Turkey and Russia have an ambivalent relationship. Nevertheless, the government in Moscow is trying to support the leadership in Ankara. Because in Turkey there will be elections in June – and the new president should be the old one.

Russia’s war of aggression in Ukraine isolated the government in Moscow in a very short time, especially in western industrialized countries. Russian President Vladimir Putin did not have many partners of any importance. One with whom communication still works is Turkey.

Putin and his colleague Recep Tayyip Erdogan have maintained a close relationship for years. In late 2021, Kremlin spokesman Dmitry Peskov said that Erdogan and Putin had a “friendship relationship.” Erdogan said last November that he had a “relationship of trust” with Putin.

Erdogan then skilfully used the beginning of the war to expand his influence: When diplomatic channels to Russia were hardly open, Ankara offered to mediate between Moscow and Kyiv and is still the main player with whom both sides like to talk. High-level meetings between Ukrainians and Russians took place in Turkey: On March 10, 2022, Ukrainian, Russian and Turkish foreign ministers met in Antalya.

After almost two weeks, the delegations then negotiated in Istanbul. The grain agreement, which allows Ukrainian wheat to be exported across the Black Sea, was negotiated in July with mediation from the UN and Turkey and signed in Istanbul.

Foreign policy and energy expert Aydin Sezer confirms that the war in Ukraine has helped the Turkish and Russian leaders to come closer together. “For Russia, Turkey is like the window to the world. The relationship with Ankara is very important and valuable for the Kremlin.”

And to keep it that way, the leadership in Moscow would like to see the government in Ankara confirmed in the June 18 elections. According to Sezer, Putin understood “that it is in Russia’s interests that a leader like Erdogan governs Turkey”.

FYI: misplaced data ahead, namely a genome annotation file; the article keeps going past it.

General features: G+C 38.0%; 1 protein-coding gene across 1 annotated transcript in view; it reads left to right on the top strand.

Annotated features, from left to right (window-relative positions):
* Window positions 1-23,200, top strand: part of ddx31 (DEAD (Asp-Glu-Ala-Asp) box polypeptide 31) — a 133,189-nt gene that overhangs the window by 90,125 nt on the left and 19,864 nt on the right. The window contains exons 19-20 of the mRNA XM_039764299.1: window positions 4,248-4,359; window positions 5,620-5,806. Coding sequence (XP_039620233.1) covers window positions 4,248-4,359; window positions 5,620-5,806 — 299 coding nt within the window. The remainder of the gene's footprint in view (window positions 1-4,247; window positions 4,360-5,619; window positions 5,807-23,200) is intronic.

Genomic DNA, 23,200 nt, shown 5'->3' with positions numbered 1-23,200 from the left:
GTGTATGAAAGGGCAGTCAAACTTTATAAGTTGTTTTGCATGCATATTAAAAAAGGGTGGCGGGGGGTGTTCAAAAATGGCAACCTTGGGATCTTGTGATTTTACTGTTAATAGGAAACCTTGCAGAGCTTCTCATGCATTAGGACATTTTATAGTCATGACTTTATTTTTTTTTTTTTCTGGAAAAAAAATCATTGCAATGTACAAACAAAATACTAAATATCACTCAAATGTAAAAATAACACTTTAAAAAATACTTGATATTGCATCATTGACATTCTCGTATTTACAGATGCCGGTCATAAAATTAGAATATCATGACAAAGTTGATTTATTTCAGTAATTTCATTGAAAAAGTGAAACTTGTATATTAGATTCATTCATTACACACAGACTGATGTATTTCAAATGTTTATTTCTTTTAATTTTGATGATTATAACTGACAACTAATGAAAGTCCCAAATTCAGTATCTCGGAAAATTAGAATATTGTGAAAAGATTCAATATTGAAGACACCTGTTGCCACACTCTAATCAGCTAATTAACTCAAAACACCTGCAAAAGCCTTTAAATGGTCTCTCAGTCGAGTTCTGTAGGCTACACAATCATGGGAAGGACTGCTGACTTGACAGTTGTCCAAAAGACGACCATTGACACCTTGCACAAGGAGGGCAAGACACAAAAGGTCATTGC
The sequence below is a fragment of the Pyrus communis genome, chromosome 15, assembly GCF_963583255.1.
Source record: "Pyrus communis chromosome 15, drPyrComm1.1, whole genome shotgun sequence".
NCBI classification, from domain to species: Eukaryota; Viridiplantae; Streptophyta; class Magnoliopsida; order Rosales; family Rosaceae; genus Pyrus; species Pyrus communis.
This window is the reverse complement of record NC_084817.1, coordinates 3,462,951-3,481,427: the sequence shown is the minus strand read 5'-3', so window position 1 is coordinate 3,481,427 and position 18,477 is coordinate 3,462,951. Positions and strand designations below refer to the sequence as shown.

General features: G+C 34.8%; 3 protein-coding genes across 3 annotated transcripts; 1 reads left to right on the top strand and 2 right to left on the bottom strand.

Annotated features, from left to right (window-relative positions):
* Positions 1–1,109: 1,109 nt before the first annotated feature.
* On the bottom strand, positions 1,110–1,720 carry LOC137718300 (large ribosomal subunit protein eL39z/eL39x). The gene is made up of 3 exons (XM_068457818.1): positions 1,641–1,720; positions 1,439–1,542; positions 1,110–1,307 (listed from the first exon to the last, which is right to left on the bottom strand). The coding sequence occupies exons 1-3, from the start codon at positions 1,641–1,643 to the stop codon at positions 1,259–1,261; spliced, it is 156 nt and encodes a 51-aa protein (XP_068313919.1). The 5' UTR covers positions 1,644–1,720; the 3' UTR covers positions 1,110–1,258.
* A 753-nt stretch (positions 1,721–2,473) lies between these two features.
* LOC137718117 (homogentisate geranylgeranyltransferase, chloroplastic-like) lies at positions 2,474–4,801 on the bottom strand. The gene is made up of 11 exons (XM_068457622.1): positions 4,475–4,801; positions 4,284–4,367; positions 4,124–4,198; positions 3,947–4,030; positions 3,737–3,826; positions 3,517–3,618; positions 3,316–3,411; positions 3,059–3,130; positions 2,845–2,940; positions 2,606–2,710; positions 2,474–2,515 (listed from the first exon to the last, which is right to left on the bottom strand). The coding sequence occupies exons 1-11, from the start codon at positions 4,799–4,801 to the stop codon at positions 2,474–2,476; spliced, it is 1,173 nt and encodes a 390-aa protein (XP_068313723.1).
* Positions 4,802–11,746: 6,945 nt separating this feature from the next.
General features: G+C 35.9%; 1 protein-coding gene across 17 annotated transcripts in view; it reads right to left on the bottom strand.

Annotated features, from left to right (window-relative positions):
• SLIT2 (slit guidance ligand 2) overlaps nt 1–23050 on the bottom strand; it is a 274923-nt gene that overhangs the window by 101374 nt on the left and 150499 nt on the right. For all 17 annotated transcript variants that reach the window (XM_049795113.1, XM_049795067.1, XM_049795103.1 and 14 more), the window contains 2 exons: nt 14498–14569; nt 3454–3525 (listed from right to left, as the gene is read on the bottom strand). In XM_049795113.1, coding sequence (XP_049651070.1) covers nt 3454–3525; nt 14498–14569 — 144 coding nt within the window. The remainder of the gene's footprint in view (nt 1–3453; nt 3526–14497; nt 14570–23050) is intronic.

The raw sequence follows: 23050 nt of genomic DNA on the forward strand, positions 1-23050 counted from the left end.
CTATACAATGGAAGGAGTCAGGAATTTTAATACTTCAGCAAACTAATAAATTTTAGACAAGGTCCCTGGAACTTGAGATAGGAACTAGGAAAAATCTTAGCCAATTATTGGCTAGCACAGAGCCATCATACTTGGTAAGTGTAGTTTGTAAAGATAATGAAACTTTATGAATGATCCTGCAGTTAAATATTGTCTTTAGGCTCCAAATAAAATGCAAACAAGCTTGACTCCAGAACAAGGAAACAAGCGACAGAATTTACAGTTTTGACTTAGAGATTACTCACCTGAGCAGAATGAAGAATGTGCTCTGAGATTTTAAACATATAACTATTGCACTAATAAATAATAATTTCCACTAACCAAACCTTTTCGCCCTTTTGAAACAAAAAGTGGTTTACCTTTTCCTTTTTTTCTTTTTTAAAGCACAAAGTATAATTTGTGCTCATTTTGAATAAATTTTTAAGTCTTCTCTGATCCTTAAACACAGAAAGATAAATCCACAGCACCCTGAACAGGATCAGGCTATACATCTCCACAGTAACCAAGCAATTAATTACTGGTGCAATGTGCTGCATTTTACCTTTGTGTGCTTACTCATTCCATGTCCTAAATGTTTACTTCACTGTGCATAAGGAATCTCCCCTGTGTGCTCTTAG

Moscow has therefore recently tried several times to support the incumbent Turkish government. For example, the Russian state-owned company Gazprom deferred Turkey’s debts from the gas purchase. Russia is not doing this “just like that”, but in its own interest, a Turkish diplomat emeritus, who wishes to remain anonymous, told DW.

And in October, Putin suggested Turkey could be made into a so-called energy hub. That would mean that Russian gas would be delivered to European consumers via Turkey – a win-win situation for both presidents.

Political and economic support from Russia has become all the more important for the survival of Turkey’s ruling AKP party because it has difficulties with the EU and the US, international relations expert Hande Orhon Özdag emphasized in an interview with DW.

Disagreements and tensions between Turkey and the West have existed for several years. Both Turkish-European and Turkish-American relations have deteriorated.

“The Ukraine war has provided the AKP with an opportunity to deepen economic ties with Russia because it does not participate in US and EU sanctions.”